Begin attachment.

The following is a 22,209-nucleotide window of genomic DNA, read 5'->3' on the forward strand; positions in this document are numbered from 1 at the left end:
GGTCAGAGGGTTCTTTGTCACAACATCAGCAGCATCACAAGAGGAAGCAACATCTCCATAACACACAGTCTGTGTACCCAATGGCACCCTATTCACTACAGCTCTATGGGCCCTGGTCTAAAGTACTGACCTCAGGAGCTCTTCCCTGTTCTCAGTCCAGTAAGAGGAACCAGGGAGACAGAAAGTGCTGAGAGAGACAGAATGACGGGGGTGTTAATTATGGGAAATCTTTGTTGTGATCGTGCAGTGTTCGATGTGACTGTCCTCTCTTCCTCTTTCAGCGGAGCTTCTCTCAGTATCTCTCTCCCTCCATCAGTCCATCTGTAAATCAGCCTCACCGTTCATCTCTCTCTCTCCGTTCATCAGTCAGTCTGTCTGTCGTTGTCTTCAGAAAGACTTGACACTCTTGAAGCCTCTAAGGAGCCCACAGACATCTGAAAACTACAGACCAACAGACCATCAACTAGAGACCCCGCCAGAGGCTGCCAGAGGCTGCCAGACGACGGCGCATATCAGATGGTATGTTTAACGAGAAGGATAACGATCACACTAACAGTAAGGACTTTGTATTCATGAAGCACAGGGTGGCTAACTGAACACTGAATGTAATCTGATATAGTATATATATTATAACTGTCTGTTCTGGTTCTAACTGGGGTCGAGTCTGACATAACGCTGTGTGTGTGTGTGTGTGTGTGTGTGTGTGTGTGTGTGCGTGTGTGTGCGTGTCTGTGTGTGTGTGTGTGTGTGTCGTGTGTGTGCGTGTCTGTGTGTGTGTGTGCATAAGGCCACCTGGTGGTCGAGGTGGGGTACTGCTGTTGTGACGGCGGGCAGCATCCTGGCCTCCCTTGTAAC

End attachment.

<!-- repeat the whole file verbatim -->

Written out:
The following is a 22,209-nucleotide window of genomic DNA, read 5'->3' on the forward strand; positions in this document are numbered from 1 at the left end:
GGTCAGAGGGTTCTTTGTCACAACATCAGCAGCATCACAAGAGGAAGCAACATCTCCATAACACACAGTCTGTGTACCCAATGGCACCCTATTCACTACAGCTCTATGGGCCCTGGTCTAAAGTACTGACCTCAGGAGCTCTTCCCTGTTCTCAGTCCAGTAAGAGGAACCAGGGAGACAGAAAGTGCTGAGAGAGACAGAATGACGGGGGTGTTAATTATGGGAAATCTTTGTTGTGATCGTGCAGTGTTCGATGTGACTGTCCTCTCTTCCTCTTTCAGCGGAGCTTCTCTCAGTATCTCTCTCCCTCCATCAGTCCATCTGTAAATCAGCCTCACCGTTCATCTCTCTCTCTCCGTTCATCAGTCAGTCTGTCTGTCGTTGTCTTCAGAAAGACTTGACACTCTTGAAGCCTCTAAGGAGCCCACAGACATCTGAAAACTACAGACCAACAGACCATCAACTAGAGACCCCGCCAGAGGCTGCCAGAGGCTGCCAGACGACGGCGCATATCAGATGGTATGTTTAACGAGAAGGATAACGATCACACTAACAGTAAGGACTTTGTATTCATGAAGCACAGGGTGGCTAACTGAACACTGAATGTAATCTGATATAGTATATATATTATAACTGTCTGTTCTGGTTCTAACTGGGGTCGAGTCTGACATAACGCTGTGTGTGTGTGTGTGTGTGTGTGTGTGTGTGTGTGTGCGTGTGTGTGCGTGTCTGTGTGTGTGTGTGTGTGTGTCGTGTGTGTGCGTGTCTGTGTGTGTGTGTGCATAAGGCCACCTGGTGGTCGAGGTGGGGTACTGCTGTTGTGACGGCGGGCAGCATCCTGGCCTCCCTTGTAAC